Jon Elster's new book Securities against Misrule takes its inspiration from Bentham
Jon Elster, Robert K. Merton Professor of Social Science at Columbia University, has published Securities against Misrule: Juries, Assemblies, Elections (Cambridge University Press, 2013), in which he ‘proposes a normative theory of collective decision making, inspired by Jeremy Bentham’. Elster does not commit himself to utilitarianism, or any other substantive moral philosophy, but finds a whole range of insights and institutional devices within Bentham’s writings (particularly in Political Tactics; Rights, Representation and Reform; First Principles preparatory to Constitutional Code; Securities against Misrule; and Constitutional Code) that, he argues, should be adopted in contemporary democratic institutions. The book contains a long and fascinating chapter devoted to Bentham.
In the Preface, Elster explains his interest in Bentham as follows: ‘A few years earlier [i.e. before he delivered a series of lectures at the Collège de France between 2008 and 2011], I had become aware of Bentham’s writings on the design of political assemblies. Although I did not immediately recognize their full significance, I have come to believe that Bentham’s negative approach to institutional design—providing securities against misrule—is more robust and realistic than the numerous positive approaches proposed in the literature. Shorn of their eccentric and occasionally ridiculous aspects [what could these be? ed.], his analyses of assemblies and legislation have provided the lodestar for my work. I thank the director of the Bentham Project at University College London, Philip Schofield, for helpful guidance and, more generally, the editors of Bentham’s Collected Works for their superb scholarship. Although most work on Bentham has been devoted to his writings on the law, a few kindred spirits, notably Philippe Urfalino and Adrian Vermeule, have shared my enthusiasm for his work on political decision making. I suspect there is much yet to be mined in Bentham’s writings.’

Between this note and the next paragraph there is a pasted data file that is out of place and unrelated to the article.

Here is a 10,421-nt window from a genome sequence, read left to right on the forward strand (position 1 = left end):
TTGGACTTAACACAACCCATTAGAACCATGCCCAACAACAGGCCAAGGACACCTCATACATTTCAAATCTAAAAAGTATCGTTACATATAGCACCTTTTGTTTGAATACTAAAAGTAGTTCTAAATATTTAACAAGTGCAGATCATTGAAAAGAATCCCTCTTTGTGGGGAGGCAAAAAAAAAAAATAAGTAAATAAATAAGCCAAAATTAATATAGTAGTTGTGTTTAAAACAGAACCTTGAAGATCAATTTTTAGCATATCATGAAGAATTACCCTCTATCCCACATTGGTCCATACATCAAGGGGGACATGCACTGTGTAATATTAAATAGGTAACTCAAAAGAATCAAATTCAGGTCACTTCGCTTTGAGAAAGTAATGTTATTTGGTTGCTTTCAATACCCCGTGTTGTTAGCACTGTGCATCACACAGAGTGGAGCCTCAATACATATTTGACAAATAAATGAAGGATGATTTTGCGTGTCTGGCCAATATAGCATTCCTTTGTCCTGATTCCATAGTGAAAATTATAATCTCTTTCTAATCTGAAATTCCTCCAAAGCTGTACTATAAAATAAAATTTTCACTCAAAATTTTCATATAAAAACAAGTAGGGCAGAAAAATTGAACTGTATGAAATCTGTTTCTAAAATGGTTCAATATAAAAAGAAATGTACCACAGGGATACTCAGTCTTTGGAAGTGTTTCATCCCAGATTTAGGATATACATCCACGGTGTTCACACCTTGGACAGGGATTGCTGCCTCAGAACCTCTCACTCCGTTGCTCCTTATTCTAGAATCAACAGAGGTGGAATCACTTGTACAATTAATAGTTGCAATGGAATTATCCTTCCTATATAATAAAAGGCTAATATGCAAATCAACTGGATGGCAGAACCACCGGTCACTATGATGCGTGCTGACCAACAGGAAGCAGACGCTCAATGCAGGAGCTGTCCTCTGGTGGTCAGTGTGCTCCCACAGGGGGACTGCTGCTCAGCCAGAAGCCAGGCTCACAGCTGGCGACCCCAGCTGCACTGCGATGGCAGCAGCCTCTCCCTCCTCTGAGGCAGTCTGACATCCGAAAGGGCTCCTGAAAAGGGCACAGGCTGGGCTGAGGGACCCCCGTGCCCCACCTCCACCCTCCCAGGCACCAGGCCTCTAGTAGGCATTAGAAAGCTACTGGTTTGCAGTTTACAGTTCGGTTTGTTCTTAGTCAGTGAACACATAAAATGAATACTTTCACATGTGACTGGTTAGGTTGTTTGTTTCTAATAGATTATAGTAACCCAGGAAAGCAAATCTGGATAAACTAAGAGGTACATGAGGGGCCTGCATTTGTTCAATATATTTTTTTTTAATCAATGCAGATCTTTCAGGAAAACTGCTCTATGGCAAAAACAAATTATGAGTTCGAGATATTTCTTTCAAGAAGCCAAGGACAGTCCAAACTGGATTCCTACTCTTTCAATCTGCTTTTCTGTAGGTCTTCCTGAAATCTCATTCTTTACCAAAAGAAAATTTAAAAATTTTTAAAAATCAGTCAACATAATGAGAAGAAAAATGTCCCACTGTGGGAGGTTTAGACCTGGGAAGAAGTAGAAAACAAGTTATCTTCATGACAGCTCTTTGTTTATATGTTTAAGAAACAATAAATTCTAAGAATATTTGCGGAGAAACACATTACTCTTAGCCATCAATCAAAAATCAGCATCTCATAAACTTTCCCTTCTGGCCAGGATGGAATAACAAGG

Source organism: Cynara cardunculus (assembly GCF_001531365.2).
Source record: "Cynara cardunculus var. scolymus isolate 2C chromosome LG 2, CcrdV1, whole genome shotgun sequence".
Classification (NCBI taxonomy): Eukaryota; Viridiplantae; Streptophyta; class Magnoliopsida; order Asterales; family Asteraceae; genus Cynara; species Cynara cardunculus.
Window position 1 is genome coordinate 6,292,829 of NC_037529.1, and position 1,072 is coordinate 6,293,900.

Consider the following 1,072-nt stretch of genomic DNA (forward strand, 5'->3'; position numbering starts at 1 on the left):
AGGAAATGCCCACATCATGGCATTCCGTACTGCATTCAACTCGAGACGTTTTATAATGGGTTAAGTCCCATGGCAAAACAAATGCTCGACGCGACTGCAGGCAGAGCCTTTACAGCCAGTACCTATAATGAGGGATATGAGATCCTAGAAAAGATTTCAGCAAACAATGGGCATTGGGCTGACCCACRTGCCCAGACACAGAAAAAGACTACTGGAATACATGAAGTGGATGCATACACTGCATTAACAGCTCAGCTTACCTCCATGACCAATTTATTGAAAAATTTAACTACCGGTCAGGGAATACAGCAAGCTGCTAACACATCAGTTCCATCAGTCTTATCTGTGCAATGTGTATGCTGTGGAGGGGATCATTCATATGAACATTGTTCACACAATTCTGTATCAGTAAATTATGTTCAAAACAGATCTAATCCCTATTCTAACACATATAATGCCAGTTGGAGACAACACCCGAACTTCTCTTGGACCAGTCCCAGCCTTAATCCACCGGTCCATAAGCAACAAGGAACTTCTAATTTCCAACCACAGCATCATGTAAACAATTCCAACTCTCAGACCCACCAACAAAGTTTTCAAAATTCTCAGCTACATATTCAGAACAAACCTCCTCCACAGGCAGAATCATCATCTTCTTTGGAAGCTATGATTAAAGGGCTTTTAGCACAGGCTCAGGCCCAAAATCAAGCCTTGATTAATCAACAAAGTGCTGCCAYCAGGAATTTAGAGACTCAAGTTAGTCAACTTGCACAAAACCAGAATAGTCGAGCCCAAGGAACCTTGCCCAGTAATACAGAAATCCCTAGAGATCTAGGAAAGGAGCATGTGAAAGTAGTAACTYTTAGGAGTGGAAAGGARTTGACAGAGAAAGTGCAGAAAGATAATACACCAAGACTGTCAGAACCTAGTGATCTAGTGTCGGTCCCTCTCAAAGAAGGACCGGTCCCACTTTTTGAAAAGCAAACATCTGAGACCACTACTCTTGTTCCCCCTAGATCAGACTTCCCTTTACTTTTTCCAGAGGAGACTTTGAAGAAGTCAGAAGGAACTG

The Bentham Project has always argued that Bentham’s ideas are not just of historical importance, but also of great contemporary significance. It is gratifying to see this claim substantiated by one of the world’s leading social scientists.